The height that made all the difference for the Lausanne women was 15-5¾ (4.72). Four had remained after clearing 15-2¾ (4.64), with Britain’s Holly Bradshaw leading; only she and Swiss Angelica Moser had cleared on their first tries. The Swedish pair of Angelica Bengtsson and Michaela Meijer needed two each.

When the bar moved to 15-5¾ (4.72), all four missed their initial efforts. On the second attempt, again, all four missed. Just when it looked like the competition would end with a whimper, Bengtsson—the 6th placer at Doha last fall on a borrowed pole—faced the runway on what many figured would be her final attempt. She cleared, and when Bradshaw and Meier both missed, that sealed the win.

Bengtsson closed her evening with three tries at 15-10½ (4.84), which would have topped Meijer’s Swedish Record by a centimeter. Only her second was a solid effort.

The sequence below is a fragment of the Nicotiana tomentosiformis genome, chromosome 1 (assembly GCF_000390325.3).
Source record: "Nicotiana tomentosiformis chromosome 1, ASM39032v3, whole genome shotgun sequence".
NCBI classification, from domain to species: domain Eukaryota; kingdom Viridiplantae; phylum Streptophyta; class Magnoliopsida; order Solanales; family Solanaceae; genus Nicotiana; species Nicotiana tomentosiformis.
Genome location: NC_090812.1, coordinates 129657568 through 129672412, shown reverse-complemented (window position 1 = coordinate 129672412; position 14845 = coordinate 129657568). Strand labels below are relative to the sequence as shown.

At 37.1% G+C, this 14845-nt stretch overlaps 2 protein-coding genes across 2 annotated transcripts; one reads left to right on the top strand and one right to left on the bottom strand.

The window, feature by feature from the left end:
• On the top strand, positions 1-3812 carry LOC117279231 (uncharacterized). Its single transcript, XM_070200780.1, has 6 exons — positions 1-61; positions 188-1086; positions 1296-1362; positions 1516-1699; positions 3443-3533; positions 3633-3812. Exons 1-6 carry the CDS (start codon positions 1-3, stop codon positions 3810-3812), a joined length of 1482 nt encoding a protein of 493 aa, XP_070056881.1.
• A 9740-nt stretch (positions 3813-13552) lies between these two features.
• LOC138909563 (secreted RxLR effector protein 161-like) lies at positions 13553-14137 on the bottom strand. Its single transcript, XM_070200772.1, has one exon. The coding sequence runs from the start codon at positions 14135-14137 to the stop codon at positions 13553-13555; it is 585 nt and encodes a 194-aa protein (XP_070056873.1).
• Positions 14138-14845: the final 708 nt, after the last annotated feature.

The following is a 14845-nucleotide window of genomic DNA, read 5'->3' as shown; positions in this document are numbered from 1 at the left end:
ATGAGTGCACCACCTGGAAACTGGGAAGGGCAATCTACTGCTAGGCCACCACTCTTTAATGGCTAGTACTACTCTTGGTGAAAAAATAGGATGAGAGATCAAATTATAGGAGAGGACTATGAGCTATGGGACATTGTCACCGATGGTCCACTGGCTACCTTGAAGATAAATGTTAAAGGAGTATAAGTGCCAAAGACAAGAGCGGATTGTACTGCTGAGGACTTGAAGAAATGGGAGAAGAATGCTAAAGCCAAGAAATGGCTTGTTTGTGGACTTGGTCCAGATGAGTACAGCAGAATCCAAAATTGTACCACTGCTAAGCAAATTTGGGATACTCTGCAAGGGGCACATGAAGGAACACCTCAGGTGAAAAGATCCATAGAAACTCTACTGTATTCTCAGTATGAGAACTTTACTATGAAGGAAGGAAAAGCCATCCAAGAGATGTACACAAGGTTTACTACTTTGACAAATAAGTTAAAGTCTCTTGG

“This has been a beautiful experience,” said the winner. “The energy from the fans has been amazing and the city is a great backdrop.

“Personally it has been hard to find the motivation to train after the postponement of the Olympic Games because we focused on that for 4 years, but I have been able to tell myself summer 2021 will come soon. Until then I will try to put on a show for the fans and I am happy with my performance today.”


PV: 1. Angelica Bengtsson (Swe) 15-5¾ (4.72) (14-2¾, 14-6¾, 14-10¾, 15-2¾ [2], 15-5¾ [3], 15-10½ [xxx]) (4.34, 4.44, 4.54, 4.64 [2], 4.72 [3], 4.84 [xxx]);

2. Holly Bradshaw (GB) 15-2¾ (4.64); 3. Angelica Moser (Swi) 15-2¾ PR; 4. Michaela Meijer (Swe) 15-2¾; 5. Marion Lotout (Fra) 14-10¾ (4.54); 6. tie, Andrina Hodel (Swi) & Robeilys Peinado (Ven) 14-2¾ (4.34); 8. Romana Malácová (CzR) 13-8¼ (4.17);… nh—Tina Šutej (Slo).